The initial Grade A training in clinical biochemistry lasts 3 years. To start with, you will be based in your host laboratory. where you will receive on-the-job training. You will also be seconded to other hospitals to get an overview of how different services are provided, as well as seeing specialist departments, e.g., paediatrics or toxicology. I was based at Nottingham City Hospital before being seconded to the Derbyshire Royal Infirmary and Derby City General Hospital.
The Grade A salary ranges from points 00 to 07 (£14,600 to £19,300). You will be appointed somewhere on this scale, depending upon your qualifications and experience. As part of your training, you will also attend regionally run courses, or an MSc course, in order to get a grounding in clinical biochemistry. These courses cover a variety of topics, including the physiology and pathology of disease, methodology, statistics and audit, and other issues related to the health service. The Association of Clinical Biochemists also runs national day- and week-long training courses. I have enjoyed these, as they offer a great opportunity to meet with trainees from around the country and discuss current issues.
This basic vocational training prepares you for a variety of roles, such as advising clinicians on appropriate diagnostic tests, advising on the scientific approaches to treatment that are likely to be most fruitful, devising scientific solutions to clinicians’ problems, developing and troubleshooting analytical methods, developing solutions for a wide range of patients, and becoming an accredited clinical scientist.
After finishing your Grade A training, you will be assessed by a panel similar to the interview panel and will receive a certificate of completion. You will then be able to apply for a Grade B post. This is considered the career grade and is divided into two stages–low Grade Bs (senior biochemists), and high Grade Bs, (principal biochemists). Even as a senior biochemist, your training is not over. These are considered to be higher specialist training posts, and there is the opportunity to develop an interest in an area such as paediatrics, endocrinology, or toxicology. During this time, you will be expected to sit for the Membership of the Royal College of Pathologists (MRCPath) exam. In order to progress to a Principal Grade B post, it is now expected that you will have passed the MRCPath.
In addition, in order to work as clinical scientist in the NHS, you must be state registered. After completing 4 years of training (3 as a Grade A and 1 as a Grade B), you will be eligible to apply for state registration. An important part of this is the Grade A certificate of completion.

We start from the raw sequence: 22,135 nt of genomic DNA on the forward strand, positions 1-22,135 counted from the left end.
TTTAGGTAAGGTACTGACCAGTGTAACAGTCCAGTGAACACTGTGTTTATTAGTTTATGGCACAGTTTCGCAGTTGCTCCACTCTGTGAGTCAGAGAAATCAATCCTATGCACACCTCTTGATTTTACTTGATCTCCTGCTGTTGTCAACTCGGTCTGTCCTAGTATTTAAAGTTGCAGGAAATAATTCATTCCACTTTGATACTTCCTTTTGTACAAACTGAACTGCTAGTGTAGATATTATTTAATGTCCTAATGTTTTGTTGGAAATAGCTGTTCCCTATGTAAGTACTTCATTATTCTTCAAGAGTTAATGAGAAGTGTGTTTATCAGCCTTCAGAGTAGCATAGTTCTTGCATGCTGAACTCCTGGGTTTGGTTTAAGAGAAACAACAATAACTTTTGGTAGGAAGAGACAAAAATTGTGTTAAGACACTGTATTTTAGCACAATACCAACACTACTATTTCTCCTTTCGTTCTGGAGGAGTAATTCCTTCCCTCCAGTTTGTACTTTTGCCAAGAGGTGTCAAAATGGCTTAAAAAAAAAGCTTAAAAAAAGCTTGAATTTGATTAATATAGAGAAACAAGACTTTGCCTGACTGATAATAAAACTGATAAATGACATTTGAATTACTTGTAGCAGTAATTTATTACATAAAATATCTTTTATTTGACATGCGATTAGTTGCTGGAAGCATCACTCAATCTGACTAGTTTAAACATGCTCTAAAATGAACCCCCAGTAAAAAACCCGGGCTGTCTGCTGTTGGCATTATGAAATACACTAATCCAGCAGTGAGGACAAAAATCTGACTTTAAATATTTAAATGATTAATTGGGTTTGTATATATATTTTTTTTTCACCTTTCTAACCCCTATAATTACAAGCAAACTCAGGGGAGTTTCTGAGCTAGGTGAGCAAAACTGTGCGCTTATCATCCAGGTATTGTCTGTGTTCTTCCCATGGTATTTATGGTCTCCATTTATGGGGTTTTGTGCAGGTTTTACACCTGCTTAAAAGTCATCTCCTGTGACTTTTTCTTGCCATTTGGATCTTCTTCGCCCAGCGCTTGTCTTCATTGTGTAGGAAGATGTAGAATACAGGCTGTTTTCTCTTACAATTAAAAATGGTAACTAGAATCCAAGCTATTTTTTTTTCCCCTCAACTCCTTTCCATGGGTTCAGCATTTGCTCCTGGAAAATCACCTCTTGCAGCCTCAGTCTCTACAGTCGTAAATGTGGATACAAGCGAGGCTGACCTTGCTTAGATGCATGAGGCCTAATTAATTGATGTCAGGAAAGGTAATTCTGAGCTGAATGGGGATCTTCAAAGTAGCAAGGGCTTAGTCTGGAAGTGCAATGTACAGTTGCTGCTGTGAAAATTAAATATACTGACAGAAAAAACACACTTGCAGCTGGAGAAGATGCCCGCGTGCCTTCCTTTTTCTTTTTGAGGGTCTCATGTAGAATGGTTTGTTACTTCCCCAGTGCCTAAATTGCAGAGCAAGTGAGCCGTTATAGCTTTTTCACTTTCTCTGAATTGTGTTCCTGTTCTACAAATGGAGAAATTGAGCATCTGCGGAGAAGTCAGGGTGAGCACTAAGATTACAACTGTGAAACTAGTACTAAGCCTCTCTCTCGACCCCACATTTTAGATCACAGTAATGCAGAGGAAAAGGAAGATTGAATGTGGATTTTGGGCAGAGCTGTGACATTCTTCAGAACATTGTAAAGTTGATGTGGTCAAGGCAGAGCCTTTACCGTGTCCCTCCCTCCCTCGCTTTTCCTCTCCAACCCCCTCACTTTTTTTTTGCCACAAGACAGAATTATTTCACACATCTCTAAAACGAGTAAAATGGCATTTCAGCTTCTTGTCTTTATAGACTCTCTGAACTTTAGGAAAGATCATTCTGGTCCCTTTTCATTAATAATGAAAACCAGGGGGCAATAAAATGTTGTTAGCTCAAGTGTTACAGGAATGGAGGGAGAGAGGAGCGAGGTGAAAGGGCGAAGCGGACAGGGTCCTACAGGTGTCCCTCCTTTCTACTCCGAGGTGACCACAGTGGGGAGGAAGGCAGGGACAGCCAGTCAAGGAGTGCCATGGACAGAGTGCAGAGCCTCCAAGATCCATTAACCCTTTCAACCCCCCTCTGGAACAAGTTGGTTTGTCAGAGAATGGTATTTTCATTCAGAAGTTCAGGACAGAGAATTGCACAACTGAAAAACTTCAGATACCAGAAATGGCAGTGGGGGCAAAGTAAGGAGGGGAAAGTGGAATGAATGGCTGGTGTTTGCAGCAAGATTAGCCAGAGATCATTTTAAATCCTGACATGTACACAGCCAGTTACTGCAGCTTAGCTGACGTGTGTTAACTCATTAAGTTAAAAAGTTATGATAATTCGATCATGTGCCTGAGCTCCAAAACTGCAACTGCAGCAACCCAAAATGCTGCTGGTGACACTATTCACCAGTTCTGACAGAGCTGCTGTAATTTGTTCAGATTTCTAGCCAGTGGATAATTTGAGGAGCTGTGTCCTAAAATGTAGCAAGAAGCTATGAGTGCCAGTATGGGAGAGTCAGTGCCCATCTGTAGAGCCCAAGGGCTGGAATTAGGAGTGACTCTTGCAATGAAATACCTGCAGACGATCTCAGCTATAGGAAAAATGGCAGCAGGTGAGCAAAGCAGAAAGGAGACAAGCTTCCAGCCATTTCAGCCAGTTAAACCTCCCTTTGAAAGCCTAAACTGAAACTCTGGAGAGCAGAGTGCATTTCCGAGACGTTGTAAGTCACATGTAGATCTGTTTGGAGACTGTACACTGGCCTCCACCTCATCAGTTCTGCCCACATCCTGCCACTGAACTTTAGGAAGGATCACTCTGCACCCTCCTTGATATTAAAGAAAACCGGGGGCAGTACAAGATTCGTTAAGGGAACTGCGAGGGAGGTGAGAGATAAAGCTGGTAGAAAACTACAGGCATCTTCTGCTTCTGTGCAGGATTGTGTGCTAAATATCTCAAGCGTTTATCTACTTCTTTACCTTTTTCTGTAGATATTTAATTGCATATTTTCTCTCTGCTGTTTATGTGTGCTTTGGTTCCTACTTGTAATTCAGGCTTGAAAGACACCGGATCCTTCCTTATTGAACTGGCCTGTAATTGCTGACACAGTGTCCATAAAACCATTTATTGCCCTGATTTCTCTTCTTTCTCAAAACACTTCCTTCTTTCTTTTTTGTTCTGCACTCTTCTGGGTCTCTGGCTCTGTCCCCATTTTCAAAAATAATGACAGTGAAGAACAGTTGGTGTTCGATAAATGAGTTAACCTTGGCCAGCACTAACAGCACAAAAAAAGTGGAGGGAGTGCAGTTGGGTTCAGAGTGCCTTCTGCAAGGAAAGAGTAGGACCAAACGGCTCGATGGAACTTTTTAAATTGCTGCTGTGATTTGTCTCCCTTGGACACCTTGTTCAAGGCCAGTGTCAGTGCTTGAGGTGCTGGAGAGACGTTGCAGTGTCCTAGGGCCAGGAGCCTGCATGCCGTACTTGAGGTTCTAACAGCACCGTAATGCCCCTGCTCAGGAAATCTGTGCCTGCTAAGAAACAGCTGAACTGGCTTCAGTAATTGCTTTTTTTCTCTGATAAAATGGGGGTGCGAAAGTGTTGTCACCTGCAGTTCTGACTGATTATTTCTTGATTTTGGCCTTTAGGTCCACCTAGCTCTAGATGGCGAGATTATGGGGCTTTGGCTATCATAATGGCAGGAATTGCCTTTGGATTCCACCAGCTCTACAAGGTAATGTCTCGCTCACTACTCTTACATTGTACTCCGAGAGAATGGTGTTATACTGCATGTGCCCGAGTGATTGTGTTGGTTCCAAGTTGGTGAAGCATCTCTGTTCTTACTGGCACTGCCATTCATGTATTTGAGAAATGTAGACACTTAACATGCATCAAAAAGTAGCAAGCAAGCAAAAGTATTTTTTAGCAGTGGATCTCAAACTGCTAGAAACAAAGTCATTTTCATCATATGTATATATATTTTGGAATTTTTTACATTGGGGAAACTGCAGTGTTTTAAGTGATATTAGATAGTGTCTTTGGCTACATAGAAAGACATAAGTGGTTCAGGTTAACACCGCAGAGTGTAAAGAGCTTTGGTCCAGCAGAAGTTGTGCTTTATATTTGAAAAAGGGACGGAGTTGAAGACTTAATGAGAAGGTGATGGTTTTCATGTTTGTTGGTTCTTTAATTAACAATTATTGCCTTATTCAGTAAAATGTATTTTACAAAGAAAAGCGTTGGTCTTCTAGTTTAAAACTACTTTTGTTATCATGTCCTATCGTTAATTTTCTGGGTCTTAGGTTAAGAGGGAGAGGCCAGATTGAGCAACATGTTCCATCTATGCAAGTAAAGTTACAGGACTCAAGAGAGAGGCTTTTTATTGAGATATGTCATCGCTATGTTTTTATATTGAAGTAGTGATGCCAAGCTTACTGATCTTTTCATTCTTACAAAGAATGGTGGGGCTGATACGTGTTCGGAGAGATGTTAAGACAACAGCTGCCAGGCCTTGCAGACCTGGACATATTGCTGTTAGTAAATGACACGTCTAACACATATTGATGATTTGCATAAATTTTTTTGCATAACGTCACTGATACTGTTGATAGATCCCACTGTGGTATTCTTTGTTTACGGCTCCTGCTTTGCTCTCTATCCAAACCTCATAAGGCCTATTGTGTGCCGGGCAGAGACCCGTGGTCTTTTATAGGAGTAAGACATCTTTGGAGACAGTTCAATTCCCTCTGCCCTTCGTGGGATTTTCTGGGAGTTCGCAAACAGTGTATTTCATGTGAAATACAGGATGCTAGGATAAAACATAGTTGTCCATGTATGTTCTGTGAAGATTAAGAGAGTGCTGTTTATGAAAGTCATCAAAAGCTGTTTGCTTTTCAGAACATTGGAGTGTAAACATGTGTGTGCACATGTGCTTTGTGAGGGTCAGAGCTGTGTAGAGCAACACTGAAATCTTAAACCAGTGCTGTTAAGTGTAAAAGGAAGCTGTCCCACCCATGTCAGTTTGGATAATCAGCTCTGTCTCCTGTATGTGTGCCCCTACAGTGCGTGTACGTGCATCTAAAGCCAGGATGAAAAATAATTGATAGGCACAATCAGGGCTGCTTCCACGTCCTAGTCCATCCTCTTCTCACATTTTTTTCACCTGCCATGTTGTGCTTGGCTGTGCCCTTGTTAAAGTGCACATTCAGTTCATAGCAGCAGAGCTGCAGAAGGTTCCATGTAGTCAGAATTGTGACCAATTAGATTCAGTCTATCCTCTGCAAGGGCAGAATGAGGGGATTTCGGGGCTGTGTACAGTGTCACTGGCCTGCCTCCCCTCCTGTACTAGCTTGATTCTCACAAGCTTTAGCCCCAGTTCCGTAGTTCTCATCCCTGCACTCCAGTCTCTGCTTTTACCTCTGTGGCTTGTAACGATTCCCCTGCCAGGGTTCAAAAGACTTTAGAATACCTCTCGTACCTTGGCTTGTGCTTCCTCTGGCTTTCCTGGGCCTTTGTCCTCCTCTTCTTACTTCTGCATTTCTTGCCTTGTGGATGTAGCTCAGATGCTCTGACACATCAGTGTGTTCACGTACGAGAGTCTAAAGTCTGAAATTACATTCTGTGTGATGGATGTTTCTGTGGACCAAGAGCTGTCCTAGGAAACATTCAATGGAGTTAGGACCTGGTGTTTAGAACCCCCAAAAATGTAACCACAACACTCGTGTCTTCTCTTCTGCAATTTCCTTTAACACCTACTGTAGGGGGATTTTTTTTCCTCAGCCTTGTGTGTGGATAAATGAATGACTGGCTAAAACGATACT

The top grade for clinical biochemists is Grade C, and is equivalent to a medical consultant post. The salary for these grades ranges from £20,000 to £37,500 for Grade B posts and up to £60,000 in a consultant post.
From my perspective, the only downsides to this career path are (1) you’re expected to be mobile during your early (Grade A) training period, and (2) at this point, the salary is not equal to that of a researcher in academia. However, once you are qualified, the salary improves and there is a lot more stability. In addition, progression in the job is not dependent upon grant applications and multiple publications. Another consideration for some may be antisocial hours, since this is not always a 9 to 5 job. During your Grade A training, you will not work “on call,” although there will be opportunities to observe an on-call shift. However, once you become a state registered clinical scientist in a Grade B post, you will be expected to cover some weekend and evening on-call shifts.
Coming from a research background, I have found that the skills I gained while doing my Ph.D. have been very transferable. The training in research that my Ph.D. provided is invaluable to the work of a clinical biochemist. Skills such as interpretive skills, audit and data management, research and development, good communication, time management, attention to detail, and problem solving are all essential for the job.
Communications skills are especially useful–whether you are presenting a clinical case at a ward round, writing a paper for a journal, giving a talk or poster session at a scientific meeting, or just trying to explain an abnormal result to a general practitioner late on a Friday evening.